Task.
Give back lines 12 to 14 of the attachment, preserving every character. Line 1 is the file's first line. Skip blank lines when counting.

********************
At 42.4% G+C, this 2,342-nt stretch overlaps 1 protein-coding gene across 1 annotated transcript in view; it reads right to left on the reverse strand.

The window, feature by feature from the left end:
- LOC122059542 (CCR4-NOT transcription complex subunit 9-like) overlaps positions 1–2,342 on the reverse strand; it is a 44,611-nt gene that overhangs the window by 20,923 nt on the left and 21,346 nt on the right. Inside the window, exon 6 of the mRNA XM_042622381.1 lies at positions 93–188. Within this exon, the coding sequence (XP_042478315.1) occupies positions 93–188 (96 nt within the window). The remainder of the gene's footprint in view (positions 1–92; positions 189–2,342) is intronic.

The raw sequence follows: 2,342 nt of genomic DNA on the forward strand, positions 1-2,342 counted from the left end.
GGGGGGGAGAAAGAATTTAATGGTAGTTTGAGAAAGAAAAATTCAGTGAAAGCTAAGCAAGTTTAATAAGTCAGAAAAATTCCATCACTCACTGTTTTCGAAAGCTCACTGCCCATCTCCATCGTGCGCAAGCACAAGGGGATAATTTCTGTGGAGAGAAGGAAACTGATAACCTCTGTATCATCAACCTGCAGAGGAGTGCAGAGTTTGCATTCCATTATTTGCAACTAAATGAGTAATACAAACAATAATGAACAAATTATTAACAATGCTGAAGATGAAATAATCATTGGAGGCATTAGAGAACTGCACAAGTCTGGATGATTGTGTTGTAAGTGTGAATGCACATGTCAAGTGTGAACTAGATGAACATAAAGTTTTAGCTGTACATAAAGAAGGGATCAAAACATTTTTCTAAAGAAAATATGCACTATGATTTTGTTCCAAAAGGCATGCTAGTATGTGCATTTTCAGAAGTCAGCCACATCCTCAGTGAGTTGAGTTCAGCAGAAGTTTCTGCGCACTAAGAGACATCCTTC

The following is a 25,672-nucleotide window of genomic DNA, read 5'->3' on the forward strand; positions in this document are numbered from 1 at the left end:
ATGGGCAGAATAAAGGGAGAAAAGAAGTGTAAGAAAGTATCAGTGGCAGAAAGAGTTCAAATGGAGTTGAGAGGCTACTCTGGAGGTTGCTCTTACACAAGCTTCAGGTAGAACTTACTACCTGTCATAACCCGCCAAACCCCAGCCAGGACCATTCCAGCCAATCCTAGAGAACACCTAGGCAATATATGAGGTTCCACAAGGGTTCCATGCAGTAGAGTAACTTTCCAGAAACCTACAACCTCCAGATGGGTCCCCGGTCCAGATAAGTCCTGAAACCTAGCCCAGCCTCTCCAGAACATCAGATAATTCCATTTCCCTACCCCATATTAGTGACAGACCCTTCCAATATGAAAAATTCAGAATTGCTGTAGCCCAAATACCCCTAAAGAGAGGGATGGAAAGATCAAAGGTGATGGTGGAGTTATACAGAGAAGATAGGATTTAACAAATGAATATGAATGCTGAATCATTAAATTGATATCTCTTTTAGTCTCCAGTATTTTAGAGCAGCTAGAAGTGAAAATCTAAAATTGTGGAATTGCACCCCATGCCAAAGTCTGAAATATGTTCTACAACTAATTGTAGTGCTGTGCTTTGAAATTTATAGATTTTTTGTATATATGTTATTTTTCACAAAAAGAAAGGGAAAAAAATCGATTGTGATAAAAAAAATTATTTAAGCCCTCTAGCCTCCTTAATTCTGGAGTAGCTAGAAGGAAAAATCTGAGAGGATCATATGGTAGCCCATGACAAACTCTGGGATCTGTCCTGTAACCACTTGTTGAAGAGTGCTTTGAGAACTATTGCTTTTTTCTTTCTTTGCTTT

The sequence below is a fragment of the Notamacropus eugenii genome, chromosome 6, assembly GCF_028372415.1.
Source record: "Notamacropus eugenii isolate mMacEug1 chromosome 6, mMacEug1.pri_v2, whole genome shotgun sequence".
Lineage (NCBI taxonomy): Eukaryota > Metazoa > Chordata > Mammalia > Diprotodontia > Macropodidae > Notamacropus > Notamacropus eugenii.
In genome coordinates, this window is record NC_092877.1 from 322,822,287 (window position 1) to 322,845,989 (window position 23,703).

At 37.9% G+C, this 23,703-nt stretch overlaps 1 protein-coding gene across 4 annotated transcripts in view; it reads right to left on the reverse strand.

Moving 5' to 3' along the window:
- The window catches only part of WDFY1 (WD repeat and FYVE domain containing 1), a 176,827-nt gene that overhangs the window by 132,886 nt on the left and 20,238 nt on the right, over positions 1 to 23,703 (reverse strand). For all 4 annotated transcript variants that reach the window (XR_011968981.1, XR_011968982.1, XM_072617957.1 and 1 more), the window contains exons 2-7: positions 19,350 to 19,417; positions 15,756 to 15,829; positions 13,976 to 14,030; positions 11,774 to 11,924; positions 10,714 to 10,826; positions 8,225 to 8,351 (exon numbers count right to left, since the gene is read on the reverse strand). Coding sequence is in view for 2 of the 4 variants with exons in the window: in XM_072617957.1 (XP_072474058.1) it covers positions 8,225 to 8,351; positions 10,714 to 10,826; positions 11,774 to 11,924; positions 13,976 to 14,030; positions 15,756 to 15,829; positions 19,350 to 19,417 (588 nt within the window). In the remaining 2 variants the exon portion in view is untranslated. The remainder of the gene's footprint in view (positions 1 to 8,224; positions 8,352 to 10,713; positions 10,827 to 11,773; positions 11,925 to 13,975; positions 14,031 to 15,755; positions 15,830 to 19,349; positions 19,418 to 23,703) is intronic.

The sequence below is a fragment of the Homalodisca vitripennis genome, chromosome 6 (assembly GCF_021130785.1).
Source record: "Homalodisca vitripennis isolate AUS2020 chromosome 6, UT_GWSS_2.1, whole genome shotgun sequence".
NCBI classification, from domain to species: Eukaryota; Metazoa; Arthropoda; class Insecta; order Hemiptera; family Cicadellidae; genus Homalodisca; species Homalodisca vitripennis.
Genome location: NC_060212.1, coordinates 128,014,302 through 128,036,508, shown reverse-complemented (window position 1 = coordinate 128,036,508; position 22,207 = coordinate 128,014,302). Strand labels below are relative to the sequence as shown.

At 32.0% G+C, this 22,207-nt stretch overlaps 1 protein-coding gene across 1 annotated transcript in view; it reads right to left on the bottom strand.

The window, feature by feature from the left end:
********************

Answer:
At 37.9% G+C, this 23,703-nt stretch overlaps 1 protein-coding gene across 4 annotated transcripts in view; it reads right to left on the reverse strand.

Moving 5' to 3' along the window:
- The window catches only part of WDFY1 (WD repeat and FYVE domain containing 1), a 176,827-nt gene that overhangs the window by 132,886 nt on the left and 20,238 nt on the right, over positions 1 to 23,703 (reverse strand). For all 4 annotated transcript variants that reach the window (XR_011968981.1, XR_011968982.1, XM_072617957.1 and 1 more), the window contains exons 2-7: positions 19,350 to 19,417; positions 15,756 to 15,829; positions 13,976 to 14,030; positions 11,774 to 11,924; positions 10,714 to 10,826; positions 8,225 to 8,351 (exon numbers count right to left, since the gene is read on the reverse strand). Coding sequence is in view for 2 of the 4 variants with exons in the window: in XM_072617957.1 (XP_072474058.1) it covers positions 8,225 to 8,351; positions 10,714 to 10,826; positions 11,774 to 11,924; positions 13,976 to 14,030; positions 15,756 to 15,829; positions 19,350 to 19,417 (588 nt within the window). In the remaining 2 variants the exon portion in view is untranslated. The remainder of the gene's footprint in view (positions 1 to 8,224; positions 8,352 to 10,713; positions 10,827 to 11,773; positions 11,925 to 13,975; positions 14,031 to 15,755; positions 15,830 to 19,349; positions 19,418 to 23,703) is intronic.